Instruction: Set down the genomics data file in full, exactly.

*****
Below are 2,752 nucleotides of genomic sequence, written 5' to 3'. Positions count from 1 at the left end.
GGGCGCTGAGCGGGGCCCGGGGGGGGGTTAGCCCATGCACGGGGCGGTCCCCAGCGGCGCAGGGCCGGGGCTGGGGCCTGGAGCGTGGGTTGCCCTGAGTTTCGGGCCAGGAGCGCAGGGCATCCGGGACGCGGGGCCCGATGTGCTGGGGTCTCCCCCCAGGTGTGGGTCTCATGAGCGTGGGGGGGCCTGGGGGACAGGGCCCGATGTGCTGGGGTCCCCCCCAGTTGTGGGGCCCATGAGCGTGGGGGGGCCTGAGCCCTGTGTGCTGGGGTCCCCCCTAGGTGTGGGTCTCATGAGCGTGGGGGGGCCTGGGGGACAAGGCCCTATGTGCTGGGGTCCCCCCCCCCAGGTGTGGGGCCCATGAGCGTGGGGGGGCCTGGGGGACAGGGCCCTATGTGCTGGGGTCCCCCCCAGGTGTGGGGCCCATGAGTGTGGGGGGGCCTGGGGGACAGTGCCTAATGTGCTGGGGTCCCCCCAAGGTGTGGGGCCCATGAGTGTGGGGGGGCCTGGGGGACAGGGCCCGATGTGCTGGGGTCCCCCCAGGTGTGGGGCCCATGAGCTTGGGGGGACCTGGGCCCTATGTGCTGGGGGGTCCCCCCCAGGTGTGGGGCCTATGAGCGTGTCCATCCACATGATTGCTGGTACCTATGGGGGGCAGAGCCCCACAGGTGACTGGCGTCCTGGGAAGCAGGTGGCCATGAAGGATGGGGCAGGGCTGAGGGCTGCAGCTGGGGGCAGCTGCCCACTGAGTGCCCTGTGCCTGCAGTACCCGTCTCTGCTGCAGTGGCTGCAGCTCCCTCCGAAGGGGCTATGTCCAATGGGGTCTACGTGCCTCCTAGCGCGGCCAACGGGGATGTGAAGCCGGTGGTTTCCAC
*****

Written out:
Below are 2,752 nucleotides of genomic sequence, written 5' to 3'. Positions count from 1 at the left end.
GGGCGCTGAGCGGGGCCCGGGGGGGGGTTAGCCCATGCACGGGGCGGTCCCCAGCGGCGCAGGGCCGGGGCTGGGGCCTGGAGCGTGGGTTGCCCTGAGTTTCGGGCCAGGAGCGCAGGGCATCCGGGACGCGGGGCCCGATGTGCTGGGGTCTCCCCCCAGGTGTGGGTCTCATGAGCGTGGGGGGGCCTGGGGGACAGGGCCCGATGTGCTGGGGTCCCCCCCAGTTGTGGGGCCCATGAGCGTGGGGGGGCCTGAGCCCTGTGTGCTGGGGTCCCCCCTAGGTGTGGGTCTCATGAGCGTGGGGGGGCCTGGGGGACAAGGCCCTATGTGCTGGGGTCCCCCCCCCCAGGTGTGGGGCCCATGAGCGTGGGGGGGCCTGGGGGACAGGGCCCTATGTGCTGGGGTCCCCCCCAGGTGTGGGGCCCATGAGTGTGGGGGGGCCTGGGGGACAGTGCCTAATGTGCTGGGGTCCCCCCAAGGTGTGGGGCCCATGAGTGTGGGGGGGCCTGGGGGACAGGGCCCGATGTGCTGGGGTCCCCCCAGGTGTGGGGCCCATGAGCTTGGGGGGACCTGGGCCCTATGTGCTGGGGGGTCCCCCCCAGGTGTGGGGCCTATGAGCGTGTCCATCCACATGATTGCTGGTACCTATGGGGGGCAGAGCCCCACAGGTGACTGGCGTCCTGGGAAGCAGGTGGCCATGAAGGATGGGGCAGGGCTGAGGGCTGCAGCTGGGGGCAGCTGCCCACTGAGTGCCCTGTGCCTGCAGTACCCGTCTCTGCTGCAGTGGCTGCAGCTCCCTCCGAAGGGGCTATGTCCAATGGGGTCTACGTGCCTCCTAGCGCGGCCAACGGGGATGTGAAGCCGGTGGTTTCCAC